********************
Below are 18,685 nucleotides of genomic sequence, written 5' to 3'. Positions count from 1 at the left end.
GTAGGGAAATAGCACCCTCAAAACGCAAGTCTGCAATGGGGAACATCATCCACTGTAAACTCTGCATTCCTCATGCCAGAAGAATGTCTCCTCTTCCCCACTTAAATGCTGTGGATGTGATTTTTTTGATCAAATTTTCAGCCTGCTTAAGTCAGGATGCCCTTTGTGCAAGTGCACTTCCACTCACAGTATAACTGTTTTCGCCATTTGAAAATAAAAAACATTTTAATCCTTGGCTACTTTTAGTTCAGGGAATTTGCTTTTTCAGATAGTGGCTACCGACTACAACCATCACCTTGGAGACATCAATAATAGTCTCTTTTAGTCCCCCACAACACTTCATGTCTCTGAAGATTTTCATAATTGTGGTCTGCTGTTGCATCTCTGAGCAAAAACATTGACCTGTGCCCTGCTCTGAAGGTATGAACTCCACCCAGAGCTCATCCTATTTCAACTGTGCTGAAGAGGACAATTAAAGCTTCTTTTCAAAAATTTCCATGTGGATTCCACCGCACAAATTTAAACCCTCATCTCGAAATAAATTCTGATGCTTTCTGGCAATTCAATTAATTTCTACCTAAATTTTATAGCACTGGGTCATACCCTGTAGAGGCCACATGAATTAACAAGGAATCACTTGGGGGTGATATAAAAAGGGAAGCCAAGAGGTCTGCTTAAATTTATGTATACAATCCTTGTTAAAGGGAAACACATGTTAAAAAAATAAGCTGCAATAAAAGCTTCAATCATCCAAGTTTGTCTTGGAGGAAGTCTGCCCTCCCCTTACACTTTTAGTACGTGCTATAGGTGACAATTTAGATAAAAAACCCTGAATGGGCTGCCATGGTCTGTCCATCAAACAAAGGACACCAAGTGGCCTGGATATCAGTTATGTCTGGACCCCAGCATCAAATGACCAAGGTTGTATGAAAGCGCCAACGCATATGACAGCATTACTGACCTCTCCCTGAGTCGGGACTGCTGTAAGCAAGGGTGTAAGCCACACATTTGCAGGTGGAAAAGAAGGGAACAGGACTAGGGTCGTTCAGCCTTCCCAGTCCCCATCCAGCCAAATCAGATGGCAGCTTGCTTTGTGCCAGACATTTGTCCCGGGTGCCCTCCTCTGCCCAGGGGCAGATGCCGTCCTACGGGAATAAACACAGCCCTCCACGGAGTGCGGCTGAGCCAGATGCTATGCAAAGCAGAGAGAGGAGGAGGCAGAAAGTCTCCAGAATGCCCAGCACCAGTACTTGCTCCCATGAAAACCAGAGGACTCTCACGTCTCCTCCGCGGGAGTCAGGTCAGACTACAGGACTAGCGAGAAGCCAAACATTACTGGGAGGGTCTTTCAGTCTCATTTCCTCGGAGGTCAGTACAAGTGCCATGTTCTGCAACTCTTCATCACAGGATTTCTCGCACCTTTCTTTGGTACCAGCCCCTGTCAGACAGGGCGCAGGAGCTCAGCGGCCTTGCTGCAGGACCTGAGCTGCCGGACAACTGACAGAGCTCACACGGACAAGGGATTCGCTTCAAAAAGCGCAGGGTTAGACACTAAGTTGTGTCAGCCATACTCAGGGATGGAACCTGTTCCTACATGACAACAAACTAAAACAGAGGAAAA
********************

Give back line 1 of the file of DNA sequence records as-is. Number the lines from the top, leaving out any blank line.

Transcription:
Below are 18,685 nucleotides of genomic sequence, written 5' to 3'. Positions count from 1 at the left end.